As written last year, the index was calculated for all students for whom the state data system could create a matched pair. If Johnny tested in 3rd grade in Choctaw, then tested in 4th grade in Choteau, the system would find him and match the pair.

One concern was that if students already scored highly, schools would struggle to have a high index. This proved not to be true, as each matched pair received points according to the following scale:

  • Unsatisfactory to Limited Knowledge: 1 point
  • Unsatisfactory to Proficient: 2 points
  • Unsatisfactory to Advanced: 3 points
  • Limited Knowledge to Proficient: 1 point
  • Limited Knowledge to Advanced: 2 points
  • Proficient to Proficient or Advanced: 1 point
  • Advanced to Advanced: 1 point

None of this was terribly controversial. It was the next part that caused most of the debate over methodology:

  • Meets or Exceeds State Average Growth: 1 point

Newspapers, education groups, and even the governor weighed in with opinions of what that meant. Is it really growth if you’re measuring all students (in which case the growth was negative)? Or is it really an average if you leave out students who stayed the same or declined? Either way, you’re excluding a part of the story.

(Though I am typically wary to use sports analogies, I think it is worth noting that as of tonight, the Oklahoma City Thunder have a 9.1 average margin of victory, and that the NBA uses all games – not just games won – in calculating that statistic.)

The rule change here is subtle. They change this section to read “Meets or Exceeds State Average Positive Change.” It is supported above by two paragraph additions:

The score shall be calculated in whole and by subject-matter by assigning points for a positive change in proficiency level for eligible students from the previous school year to the current school year or by a positive change in Oklahoma Performance Index (OPI) score that meets or exceeds the State average of students with a positive OPI change.

And under the lead in “eligible students who have” the section also adds:

Improved their state standardized assessment achievement level or state standardized alternative assessment achievement level and such change in OPI from the previous school year to the current school year met or exceeded the State average of students with a positive OPI change.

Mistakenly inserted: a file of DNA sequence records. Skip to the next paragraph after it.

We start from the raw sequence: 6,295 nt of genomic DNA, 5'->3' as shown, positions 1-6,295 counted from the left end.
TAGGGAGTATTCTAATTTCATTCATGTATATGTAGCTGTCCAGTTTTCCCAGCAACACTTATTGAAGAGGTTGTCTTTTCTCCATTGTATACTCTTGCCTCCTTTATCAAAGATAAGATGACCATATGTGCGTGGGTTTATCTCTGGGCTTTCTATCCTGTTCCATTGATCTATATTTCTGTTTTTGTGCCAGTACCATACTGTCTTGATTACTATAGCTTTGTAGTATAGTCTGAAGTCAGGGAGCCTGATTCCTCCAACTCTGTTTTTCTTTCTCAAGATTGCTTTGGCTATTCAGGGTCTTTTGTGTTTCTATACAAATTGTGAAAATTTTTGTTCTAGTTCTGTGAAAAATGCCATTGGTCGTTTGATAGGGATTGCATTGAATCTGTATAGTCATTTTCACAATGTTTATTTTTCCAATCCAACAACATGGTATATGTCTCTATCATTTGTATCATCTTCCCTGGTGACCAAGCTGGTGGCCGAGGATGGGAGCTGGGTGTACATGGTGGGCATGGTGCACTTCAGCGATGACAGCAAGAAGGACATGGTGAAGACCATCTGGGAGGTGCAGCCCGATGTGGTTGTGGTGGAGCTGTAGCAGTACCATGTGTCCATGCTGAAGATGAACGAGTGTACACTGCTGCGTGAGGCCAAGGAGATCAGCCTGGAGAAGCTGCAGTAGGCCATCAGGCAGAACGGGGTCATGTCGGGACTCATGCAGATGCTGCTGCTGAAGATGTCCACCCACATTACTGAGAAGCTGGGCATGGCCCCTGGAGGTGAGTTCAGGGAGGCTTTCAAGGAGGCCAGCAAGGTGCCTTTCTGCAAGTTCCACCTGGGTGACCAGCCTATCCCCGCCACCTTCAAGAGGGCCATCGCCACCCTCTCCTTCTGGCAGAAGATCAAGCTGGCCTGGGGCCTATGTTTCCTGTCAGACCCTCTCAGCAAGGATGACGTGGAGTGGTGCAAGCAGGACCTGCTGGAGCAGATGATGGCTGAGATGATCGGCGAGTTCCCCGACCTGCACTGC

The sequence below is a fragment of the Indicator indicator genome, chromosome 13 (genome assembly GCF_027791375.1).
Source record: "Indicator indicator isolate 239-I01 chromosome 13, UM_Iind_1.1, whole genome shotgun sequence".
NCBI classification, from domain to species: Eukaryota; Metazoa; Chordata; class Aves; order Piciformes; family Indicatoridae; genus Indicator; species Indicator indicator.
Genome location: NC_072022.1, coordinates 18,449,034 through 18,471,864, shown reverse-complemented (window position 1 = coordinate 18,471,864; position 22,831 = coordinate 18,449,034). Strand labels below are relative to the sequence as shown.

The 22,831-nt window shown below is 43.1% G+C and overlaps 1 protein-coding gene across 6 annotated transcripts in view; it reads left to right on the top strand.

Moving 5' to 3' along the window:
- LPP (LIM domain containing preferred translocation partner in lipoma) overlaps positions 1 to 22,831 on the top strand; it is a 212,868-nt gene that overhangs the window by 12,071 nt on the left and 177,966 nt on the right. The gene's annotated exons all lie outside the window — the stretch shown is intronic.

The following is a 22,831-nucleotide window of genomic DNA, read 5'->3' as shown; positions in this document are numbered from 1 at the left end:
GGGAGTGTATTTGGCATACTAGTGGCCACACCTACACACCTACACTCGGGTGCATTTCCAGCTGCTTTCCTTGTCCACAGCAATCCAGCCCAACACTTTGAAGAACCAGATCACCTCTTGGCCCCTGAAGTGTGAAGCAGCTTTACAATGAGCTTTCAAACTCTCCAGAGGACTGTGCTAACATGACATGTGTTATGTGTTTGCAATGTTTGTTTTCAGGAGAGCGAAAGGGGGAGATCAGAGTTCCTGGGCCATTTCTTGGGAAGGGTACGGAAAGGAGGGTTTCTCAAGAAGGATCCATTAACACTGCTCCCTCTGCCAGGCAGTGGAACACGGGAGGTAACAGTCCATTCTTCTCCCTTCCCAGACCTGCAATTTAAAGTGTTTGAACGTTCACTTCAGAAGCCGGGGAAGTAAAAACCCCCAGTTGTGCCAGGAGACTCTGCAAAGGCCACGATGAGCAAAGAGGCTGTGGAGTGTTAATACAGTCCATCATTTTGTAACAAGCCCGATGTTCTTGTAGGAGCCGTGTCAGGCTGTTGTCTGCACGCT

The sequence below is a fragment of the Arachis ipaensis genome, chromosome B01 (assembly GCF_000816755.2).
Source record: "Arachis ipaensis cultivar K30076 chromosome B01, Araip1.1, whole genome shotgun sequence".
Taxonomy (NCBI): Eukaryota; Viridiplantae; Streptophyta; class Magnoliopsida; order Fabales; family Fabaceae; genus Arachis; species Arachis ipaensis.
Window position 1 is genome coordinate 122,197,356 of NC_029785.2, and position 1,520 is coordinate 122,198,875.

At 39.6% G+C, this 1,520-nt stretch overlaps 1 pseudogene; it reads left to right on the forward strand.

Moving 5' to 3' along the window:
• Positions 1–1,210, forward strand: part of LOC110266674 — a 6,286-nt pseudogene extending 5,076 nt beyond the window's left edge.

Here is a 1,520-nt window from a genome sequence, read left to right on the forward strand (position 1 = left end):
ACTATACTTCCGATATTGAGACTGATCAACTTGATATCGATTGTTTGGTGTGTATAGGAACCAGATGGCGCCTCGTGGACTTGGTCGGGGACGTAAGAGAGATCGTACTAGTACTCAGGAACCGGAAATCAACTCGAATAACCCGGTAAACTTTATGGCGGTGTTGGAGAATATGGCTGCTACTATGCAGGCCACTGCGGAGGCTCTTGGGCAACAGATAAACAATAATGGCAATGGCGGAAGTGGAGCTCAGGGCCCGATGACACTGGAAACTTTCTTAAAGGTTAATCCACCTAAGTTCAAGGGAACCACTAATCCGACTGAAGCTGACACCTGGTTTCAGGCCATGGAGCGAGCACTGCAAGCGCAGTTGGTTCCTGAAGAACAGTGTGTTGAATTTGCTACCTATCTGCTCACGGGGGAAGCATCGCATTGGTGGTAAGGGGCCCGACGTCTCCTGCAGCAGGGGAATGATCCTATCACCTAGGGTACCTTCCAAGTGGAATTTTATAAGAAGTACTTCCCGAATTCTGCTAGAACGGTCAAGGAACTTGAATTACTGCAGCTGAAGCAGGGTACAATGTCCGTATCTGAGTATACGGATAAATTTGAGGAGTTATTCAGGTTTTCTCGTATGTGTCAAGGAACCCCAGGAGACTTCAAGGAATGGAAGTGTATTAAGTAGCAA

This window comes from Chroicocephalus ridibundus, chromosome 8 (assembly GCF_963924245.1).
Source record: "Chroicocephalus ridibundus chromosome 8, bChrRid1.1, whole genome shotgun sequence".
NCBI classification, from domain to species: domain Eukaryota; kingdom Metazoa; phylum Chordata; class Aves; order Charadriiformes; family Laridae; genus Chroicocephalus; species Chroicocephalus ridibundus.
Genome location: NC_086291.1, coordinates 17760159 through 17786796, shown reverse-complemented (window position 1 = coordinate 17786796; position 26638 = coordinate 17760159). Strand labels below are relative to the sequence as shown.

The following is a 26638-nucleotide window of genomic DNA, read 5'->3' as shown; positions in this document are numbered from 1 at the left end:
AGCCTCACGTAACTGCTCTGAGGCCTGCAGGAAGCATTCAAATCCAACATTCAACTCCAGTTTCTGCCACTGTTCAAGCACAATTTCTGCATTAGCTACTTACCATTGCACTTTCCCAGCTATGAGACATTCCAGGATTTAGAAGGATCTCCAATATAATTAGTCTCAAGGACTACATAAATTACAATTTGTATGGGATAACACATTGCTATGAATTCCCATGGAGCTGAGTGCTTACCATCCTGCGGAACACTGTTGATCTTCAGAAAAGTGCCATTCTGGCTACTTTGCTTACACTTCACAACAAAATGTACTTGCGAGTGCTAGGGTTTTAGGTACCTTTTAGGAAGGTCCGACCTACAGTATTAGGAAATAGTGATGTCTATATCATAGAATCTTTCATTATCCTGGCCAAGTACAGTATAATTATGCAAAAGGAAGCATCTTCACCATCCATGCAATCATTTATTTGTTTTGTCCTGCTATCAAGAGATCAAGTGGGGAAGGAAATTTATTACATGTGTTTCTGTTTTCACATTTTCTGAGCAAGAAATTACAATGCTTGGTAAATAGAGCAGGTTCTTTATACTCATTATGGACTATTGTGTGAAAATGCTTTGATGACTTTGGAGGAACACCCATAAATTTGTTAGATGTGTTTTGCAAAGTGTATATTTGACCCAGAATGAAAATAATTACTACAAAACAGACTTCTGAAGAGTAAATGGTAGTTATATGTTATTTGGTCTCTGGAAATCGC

The only thing notable about these changes is that the SDE is now codifying the method they used last year, when they did whatever they wanted without any real input. Taking what they did previously and making the rule read that explicitly, Barresi is hardly living up to her comments from Friday’s press release (the one with the wrong date). The part where she attributes these changes to “concerns previously expressed by education stakeholders across the state” rings completely hollow.

This rule change in fact is no change at all. It is semantic at best, like something Shakespeare would have enjoyed.

Abraham: Do you bite your thumb at us, sir?
Sampson: I do bite my thumb, sir.
Abraham: Do you bite your thumb at us, sir?
Sampson (to Gregory): Is the law of our side if I say ay?
Gregory: No.
Sampson: No, sir, I do not bite my thumb at you sir; but I bite my thumb, sir.
Gregory: Do you quarrel, sir?
Abraham: Quarrel, sir? No, sir.

Part Three will discuss the third section of the Report Cards – Bottom Quartile Student Growth. This will be the greatest concern yet.

A-F Proposed Revisions Part One: Student Achievement

February 25, 2013 3 comments

The proposed rule changes are alarmingly scant in reflection of the concerns raised by more than 300 school superintendents last fall. And these changes are dramatically short of the complete overhaul suggested by the OU-OSU report last month.

Sapulpa Superintendent Kevin Burr

Rather than just trying to patch and tape and fix, I thought it would be better to just wipe the slate clean and start over with a new set of rules, particularly after the research documented fundamental flaws with the system.

 Rep. Gus Blackwell, R-Laverne

Those opposed to A-F can twist it around. They throw up their hands and go back to their offices and close the door. That’s not acceptable. Children in poverty have special challenges, so how are we going to get them to proficiency?

State Superintendent of Public Instruction Janet Barresi

As I mentioned Friday, the SDE has issued new proposed rules for the A-F Report Cards. The public comment period is open until March 25. Hopefully this time, they will listen to critical input.

The rollout of school grades last October was a disaster, and frankly, a waste of time. By the time schools received their reports, their improvement efforts were well under way. Schools typically take the earliest achievement data they get and use this information to start planning for remediation and intervention. Nothing in the A-F Report Cards was what you would consider new information. Accordingly, they changed very little. This does not mean, however, that teachers and principals are throwing their hands up, closing the door, and giving up. Anyone who spends meaningful time in schools knows this.